FaithWorld

Pakistani Sunni militants stoking sectarian rift against Shi’ites: minister

quetta (Photo: Volunteers help injured after suicide attack on Shi’ite procession in Quetta September 3, 2010/Rizwan Saeed)

Pro-Taliban Pakistani militants are trying to fuel a sectarian rift, Interior Minister Rehman Malik said on Saturday, as a new wave of violence piled pressure on a government already struggling with a flood crisis.

The Pakistani Taliban claimed responsibility for bomb attacks on two Shi’ite rallies that killed nearly 90 people in the cities of Quetta and Lahore in the past three days. The attacks ended a lull after devastating floods which affected 20 million people. Pakistani officials had said before the attacks that any major violence at such a difficult time was likely to cause deep popular resentment against the militants.

Malik said after taking a beating in their strongholds in the country’s northwest in a string of military offensives, al Qaeda-linked militants were adding a religious color to their activities to whip up sectarianism.

Thousands have been killed in sectarian violence by majority Sunni and minority Shi’ite sects in the past two decades. But Shi’ite violence has largely declined in recent years.

Malik said the Tehrik-e-Taliban Pakistan (TTP), al Qaeda and the Sunni Muslim Lashkar-e-Jhangvi (LeJ), one of the most violent anti-Shi’ite groups with roots in the central Punjab province, were all part of the same organization.

from Afghan Journal:

The Taliban, an enigma wrapped in a riddle ?

(Taliban in Kunduz- REUTERS/Wahdat )

(Taliban in Kunduz- REUTERS/Wahdat )

Anne  Stenersen  of the Norwegian Defence Research Establishment has published by far one of the most detailed studies of the Taliban, their structure, leadership and just how they view the world.  Its interesting  because even after all these years  they remain a bit of an enigma beginning with the reclusive founder and supreme leader Mullah Mohammad Omar.

As Stenersen notes,  a lot of the attention within NATO has been on defeating the insurgency or how best to manage it. Less attention has been given to trying to understand who the insurgents are, and what they are fighting for. Even the way we describe them is not very defined. The insurgents are often lumped together as "al Qaeda and the Talban" , even though in many fundamental ways they could be vastly dissimilar,  or described as OMF (Other military Forces) as NATO tends to do in militaryspeak, perhaps in the belief that denying them a  proper name  diminishes them.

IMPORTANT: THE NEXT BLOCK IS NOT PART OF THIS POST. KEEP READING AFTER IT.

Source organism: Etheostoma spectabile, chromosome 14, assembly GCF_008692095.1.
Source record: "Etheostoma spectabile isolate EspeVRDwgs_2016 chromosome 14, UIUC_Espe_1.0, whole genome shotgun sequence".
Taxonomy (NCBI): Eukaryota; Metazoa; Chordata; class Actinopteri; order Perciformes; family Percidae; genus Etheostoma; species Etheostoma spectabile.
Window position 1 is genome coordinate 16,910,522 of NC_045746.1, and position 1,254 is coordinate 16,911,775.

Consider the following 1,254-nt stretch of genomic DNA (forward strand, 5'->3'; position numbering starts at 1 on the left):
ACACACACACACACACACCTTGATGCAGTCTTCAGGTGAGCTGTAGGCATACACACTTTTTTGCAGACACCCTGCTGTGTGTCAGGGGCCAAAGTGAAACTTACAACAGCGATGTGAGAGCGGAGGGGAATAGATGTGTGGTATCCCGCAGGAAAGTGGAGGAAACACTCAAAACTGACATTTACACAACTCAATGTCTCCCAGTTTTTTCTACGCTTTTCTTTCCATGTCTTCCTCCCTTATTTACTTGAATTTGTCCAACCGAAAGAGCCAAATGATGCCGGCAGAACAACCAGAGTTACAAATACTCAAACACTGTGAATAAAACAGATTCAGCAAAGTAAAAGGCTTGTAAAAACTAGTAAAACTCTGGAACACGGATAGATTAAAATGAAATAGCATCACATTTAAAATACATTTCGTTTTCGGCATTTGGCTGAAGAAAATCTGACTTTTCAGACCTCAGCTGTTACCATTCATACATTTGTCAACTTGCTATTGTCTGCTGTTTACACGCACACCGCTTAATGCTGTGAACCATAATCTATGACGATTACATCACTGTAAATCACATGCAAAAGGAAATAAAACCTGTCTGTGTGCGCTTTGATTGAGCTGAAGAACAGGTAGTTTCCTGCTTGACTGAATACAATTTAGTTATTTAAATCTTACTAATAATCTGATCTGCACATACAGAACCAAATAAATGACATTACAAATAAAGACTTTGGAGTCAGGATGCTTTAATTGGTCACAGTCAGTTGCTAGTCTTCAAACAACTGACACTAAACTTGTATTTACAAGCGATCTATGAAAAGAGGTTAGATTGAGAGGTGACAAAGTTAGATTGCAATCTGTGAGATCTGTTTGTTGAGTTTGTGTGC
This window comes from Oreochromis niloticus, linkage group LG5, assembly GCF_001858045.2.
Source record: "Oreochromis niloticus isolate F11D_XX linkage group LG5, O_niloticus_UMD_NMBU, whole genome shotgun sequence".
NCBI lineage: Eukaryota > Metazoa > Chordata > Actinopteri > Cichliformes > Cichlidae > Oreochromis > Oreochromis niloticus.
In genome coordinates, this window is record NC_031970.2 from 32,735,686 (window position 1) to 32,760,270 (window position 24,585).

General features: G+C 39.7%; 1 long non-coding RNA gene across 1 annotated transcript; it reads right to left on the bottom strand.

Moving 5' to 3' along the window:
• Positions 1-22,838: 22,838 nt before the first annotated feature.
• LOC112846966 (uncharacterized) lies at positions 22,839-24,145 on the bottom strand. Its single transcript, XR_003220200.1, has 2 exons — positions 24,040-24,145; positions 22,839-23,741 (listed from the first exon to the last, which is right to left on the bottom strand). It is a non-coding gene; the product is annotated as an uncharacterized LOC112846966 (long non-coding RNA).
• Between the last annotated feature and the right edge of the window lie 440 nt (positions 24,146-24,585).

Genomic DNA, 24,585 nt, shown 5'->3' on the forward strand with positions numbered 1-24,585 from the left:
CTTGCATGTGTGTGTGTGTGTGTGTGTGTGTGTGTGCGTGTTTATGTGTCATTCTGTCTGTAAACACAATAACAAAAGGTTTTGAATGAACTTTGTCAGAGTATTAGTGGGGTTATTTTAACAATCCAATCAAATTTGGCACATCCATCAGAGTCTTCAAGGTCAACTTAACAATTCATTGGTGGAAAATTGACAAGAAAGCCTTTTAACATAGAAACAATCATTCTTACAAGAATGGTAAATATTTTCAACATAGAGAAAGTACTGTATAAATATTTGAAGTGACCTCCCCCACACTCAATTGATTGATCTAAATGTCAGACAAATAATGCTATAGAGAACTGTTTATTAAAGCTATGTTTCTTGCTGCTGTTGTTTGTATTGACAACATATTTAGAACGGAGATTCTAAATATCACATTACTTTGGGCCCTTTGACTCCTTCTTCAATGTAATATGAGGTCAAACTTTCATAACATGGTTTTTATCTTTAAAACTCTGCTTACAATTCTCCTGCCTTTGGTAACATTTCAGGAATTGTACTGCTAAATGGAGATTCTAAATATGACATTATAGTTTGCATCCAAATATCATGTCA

On the ground, soldiers often describe the enemy as "anyone shooting at us"  making it even more vague. Obviously the nature of the insurgency has something to do with this : the great diversity in Afghanistan's demography and geography means the insurgency can vary from region to region, or even from one village to the other. You could be fighting a Taliban commander in one, and a warlord linked to them in the other.

Tahir ul-Qadri and the difficulty of reporting on fatwas

ul-qadri

Muhammed Tahir ul-Qadri at a youth camp in Coventry, central England, August 9, 2009/Kieran Doherty

It never was and may never be easy to report about fatwas for a world audience. This point was driven home once again today when a prominent Islamic scholar presented to the media his new 600-page fatwa against terrorism and suicide bombing. Muhammad Tahir ul-Qadri is a Pakistani-born Sufi scholar whose youth workshops fostering moderation and understanding in Britain had already caught our attention. His effort to knock down any and every argument in favour of violence is certainly welcome. But the back story to this event is so complicated that it’s hard to report on the fatwa without simply ignoring many important parts of this back story.

Part of the problem was the PR drumroll leading up to ul-Qadri’s news conference.  Minhaj-ul-Quran, his international network to spread his Sufi teachings, touted this fatwa in an email to journalists a week ago as a unique event “because at no time in history has such an extensively researched and evidenced work been presented by such a prominent Islamic authority.” Hype like this usually prompts journalists to throw an invitation straight into the trash can.

from Global News Journal:

Southeast Asia’s Islamists try the domino theory

Photo: Jihad book collection in Jakarta Sept.21, 2009. REUTERS/Supr

A half-century ago, Washington worried about Southeast Asian nations falling like dominoes to an international communist movement backed by Maoist China, and became bogged down in the Vietnam War.

Noordin Top, believed to be the mastermind behind most of the suicide bombings in Indonesia -- including the July 17 attacks on two luxury Jakarta hotels -- pronounced himself to be al Qaeda's franchise in Southeast Asia.

Top and his allies in Jemaah Islamiah (JI) aimed to create an Islamic caliphate across Indonesia, Malaysia, Singapore, southern Thailand and Southern Philippines. Even before the 9/11 suicide airliner attacks, they were trying to spark an Islamic revolution with ambitious plots and attacks.